In order to understand how to say I'm sorry and apologize, we need to know what kind of statements to include and what to leave out. How does one person make someone else understand that they truly are sorry? How do you offer an effective apology?
As we discussed in our article on how to apologize, saying sorry is both an Art and a Science.
The Art is the way in which the apology is delivered (verbally, a typed or handwritten letter, email, along with a gift etc.).
The Science is the recipe that forms the apology itself—the ingredients that need to be included in your apology.
This page will look at the Science or ingredient list that when combined produces the perfect apology.
An apology should always include the following:
1. A detailed account of the situation 2. Acknowledgement of the hurt or damage done 3. Taking responsibility for the situation 4. Recognition of your role in the event 5. A statement of regret 6. Asking for forgiveness 7. A promise that it won't happen again 8. A form of restitution whenever possible
Now let's take a closer look at each of these ingredients and learn how to say I'm sorry and apologize in the most effective way.
A Detailed Account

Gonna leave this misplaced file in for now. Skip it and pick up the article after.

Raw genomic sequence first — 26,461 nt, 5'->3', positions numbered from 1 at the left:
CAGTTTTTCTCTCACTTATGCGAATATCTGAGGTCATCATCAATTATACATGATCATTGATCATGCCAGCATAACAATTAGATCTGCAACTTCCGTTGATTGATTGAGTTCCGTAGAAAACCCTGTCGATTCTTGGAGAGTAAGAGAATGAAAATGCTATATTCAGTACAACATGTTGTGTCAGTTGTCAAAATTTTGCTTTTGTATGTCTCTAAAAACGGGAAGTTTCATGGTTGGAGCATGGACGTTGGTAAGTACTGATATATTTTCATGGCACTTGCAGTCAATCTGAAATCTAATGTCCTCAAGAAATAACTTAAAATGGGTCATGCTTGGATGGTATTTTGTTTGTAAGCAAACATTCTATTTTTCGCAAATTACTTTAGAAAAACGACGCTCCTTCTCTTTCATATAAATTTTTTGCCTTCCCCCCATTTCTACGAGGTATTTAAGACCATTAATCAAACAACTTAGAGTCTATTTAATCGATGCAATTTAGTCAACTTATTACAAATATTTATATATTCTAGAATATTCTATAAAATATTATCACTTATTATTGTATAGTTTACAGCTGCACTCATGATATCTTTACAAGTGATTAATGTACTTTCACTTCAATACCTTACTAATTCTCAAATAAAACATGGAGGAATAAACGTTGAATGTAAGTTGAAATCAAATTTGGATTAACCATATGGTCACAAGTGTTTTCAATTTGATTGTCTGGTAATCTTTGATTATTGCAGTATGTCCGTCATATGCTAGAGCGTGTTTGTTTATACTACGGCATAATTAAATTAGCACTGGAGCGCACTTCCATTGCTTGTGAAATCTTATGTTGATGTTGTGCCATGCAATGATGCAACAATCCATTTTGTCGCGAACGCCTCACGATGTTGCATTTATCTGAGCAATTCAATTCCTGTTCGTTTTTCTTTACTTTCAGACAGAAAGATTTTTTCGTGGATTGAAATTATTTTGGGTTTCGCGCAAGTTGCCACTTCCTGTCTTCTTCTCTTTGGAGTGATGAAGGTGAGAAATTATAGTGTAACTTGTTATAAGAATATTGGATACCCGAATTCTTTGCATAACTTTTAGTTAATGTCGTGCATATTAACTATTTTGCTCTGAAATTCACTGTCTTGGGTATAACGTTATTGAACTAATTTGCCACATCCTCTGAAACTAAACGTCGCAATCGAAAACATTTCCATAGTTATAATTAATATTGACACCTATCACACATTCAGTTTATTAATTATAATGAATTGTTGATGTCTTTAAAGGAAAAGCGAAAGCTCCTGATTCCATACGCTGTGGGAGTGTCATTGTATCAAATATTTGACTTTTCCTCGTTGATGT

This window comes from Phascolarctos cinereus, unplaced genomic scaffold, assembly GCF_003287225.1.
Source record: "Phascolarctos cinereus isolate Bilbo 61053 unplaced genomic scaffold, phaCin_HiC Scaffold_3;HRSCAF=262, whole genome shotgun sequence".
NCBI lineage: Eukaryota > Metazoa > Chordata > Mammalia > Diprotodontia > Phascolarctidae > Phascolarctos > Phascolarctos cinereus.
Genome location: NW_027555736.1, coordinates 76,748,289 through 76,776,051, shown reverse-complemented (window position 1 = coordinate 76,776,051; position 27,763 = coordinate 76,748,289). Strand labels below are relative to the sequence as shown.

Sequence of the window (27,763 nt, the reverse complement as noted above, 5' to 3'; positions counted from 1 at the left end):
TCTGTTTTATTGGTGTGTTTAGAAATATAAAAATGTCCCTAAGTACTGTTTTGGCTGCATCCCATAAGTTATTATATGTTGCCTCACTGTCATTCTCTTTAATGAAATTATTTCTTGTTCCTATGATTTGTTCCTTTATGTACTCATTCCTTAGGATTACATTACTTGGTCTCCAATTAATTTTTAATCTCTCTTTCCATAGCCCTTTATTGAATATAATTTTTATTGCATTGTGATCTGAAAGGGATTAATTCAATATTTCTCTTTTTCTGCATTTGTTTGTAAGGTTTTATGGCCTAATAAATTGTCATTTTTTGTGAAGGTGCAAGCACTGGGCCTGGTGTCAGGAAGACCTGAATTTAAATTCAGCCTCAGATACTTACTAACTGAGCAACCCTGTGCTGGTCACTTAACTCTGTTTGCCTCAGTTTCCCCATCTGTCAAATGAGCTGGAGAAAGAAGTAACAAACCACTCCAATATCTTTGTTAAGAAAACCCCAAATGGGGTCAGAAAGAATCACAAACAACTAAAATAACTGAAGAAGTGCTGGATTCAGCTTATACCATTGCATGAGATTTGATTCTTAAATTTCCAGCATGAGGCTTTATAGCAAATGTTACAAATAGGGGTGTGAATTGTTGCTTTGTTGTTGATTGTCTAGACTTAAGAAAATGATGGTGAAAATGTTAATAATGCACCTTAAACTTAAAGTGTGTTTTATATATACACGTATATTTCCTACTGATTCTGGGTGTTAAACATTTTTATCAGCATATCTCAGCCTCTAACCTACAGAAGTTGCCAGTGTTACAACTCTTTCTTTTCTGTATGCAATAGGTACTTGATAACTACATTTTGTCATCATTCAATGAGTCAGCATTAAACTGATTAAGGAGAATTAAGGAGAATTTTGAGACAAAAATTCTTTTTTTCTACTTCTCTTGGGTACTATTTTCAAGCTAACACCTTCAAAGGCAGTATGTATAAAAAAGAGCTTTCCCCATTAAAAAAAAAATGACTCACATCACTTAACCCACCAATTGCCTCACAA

By giving a detailed account of the offence, you are making sure that both you and the other person are talking about the same thing. It also legitimizes the feelings of the recipient by having the person who caused the offence recount the situation.
Keep in mind that you should be as specific as possible and your apology should be focused on the particular event(s). For example, if you missed an important date, don't apologize for your general absent-mindedness but instead for missing that specific date.
Acknowledge the Hurt & Damage Done
Next, by acknowledging the hurt or damage done, you are validating their feelings and the recipient begins to sense that you understand the situation. This is important to rebuilding your relationship because it legitimises their reaction, even if others in the same situation may have reacted differently.
Taking responsibility and recognizing your role in the situation without offering excuses is important to letting them know that you understand that the event and your actions did cause them harm.
Don't try to defend yourself or justify the situation or your actions. The apology is all about THEM and how they feel. It doesn't matter if the actions were intentional or not, the end result is the same and that is what needs to be focused on when learning how to say I'm sorry.
Expressing Regret and Remorse
Including a statement of regret such as "I apologize" or "I'm sorry" along with a promise that it won't happen again are important to rebuilding the relationship and are key ingredients to any apology. After all, there is no value in apologizing for something that you will do again and again.
Asking for Forgiveness
Finally, asking for forgiveness at the end of the apology gives the "power" back to the recipient. It tells them, that you have done all that you can by apologizing and providing whatever form of restitution you can. The next move is up to them.
By carefully including all of these ingredients and applying them to your situation you will know exactly how to say I'm sorry, the next time you need to apologize.